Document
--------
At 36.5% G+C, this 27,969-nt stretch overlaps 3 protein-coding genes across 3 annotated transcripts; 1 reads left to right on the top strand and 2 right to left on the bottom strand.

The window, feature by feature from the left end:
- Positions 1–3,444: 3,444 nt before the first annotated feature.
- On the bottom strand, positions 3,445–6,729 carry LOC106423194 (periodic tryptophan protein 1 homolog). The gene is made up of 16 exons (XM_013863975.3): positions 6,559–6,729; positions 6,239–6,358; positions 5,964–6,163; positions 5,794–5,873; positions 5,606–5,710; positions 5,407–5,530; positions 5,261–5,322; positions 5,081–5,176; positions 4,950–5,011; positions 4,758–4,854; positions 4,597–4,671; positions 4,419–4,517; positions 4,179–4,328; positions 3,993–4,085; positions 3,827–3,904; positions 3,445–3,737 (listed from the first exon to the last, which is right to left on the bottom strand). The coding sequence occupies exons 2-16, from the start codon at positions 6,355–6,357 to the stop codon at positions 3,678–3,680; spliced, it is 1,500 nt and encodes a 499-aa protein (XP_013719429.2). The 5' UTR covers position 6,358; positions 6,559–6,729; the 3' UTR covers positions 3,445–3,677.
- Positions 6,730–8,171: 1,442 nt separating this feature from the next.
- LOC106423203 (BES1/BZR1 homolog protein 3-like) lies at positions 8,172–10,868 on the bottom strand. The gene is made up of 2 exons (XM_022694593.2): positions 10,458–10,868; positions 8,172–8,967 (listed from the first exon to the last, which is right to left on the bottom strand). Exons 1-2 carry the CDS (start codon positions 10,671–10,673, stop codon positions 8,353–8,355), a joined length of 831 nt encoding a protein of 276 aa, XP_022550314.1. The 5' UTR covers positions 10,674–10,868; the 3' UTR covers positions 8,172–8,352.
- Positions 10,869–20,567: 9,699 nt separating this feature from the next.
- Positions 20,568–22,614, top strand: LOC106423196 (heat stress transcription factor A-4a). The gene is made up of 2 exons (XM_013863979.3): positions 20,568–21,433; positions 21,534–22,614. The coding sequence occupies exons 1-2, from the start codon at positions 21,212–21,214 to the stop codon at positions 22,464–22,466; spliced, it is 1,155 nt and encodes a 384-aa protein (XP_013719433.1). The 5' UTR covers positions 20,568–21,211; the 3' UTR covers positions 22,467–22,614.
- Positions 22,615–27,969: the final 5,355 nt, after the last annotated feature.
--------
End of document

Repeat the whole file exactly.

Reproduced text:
At 36.5% G+C, this 27,969-nt stretch overlaps 3 protein-coding genes across 3 annotated transcripts; 1 reads left to right on the top strand and 2 right to left on the bottom strand.

The window, feature by feature from the left end:
- Positions 1–3,444: 3,444 nt before the first annotated feature.
- On the bottom strand, positions 3,445–6,729 carry LOC106423194 (periodic tryptophan protein 1 homolog). The gene is made up of 16 exons (XM_013863975.3): positions 6,559–6,729; positions 6,239–6,358; positions 5,964–6,163; positions 5,794–5,873; positions 5,606–5,710; positions 5,407–5,530; positions 5,261–5,322; positions 5,081–5,176; positions 4,950–5,011; positions 4,758–4,854; positions 4,597–4,671; positions 4,419–4,517; positions 4,179–4,328; positions 3,993–4,085; positions 3,827–3,904; positions 3,445–3,737 (listed from the first exon to the last, which is right to left on the bottom strand). The coding sequence occupies exons 2-16, from the start codon at positions 6,355–6,357 to the stop codon at positions 3,678–3,680; spliced, it is 1,500 nt and encodes a 499-aa protein (XP_013719429.2). The 5' UTR covers position 6,358; positions 6,559–6,729; the 3' UTR covers positions 3,445–3,677.
- Positions 6,730–8,171: 1,442 nt separating this feature from the next.
- LOC106423203 (BES1/BZR1 homolog protein 3-like) lies at positions 8,172–10,868 on the bottom strand. The gene is made up of 2 exons (XM_022694593.2): positions 10,458–10,868; positions 8,172–8,967 (listed from the first exon to the last, which is right to left on the bottom strand). Exons 1-2 carry the CDS (start codon positions 10,671–10,673, stop codon positions 8,353–8,355), a joined length of 831 nt encoding a protein of 276 aa, XP_022550314.1. The 5' UTR covers positions 10,674–10,868; the 3' UTR covers positions 8,172–8,352.
- Positions 10,869–20,567: 9,699 nt separating this feature from the next.
- Positions 20,568–22,614, top strand: LOC106423196 (heat stress transcription factor A-4a). The gene is made up of 2 exons (XM_013863979.3): positions 20,568–21,433; positions 21,534–22,614. The coding sequence occupies exons 1-2, from the start codon at positions 21,212–21,214 to the stop codon at positions 22,464–22,466; spliced, it is 1,155 nt and encodes a 384-aa protein (XP_013719433.1). The 5' UTR covers positions 20,568–21,211; the 3' UTR covers positions 22,467–22,614.
- Positions 22,615–27,969: the final 5,355 nt, after the last annotated feature.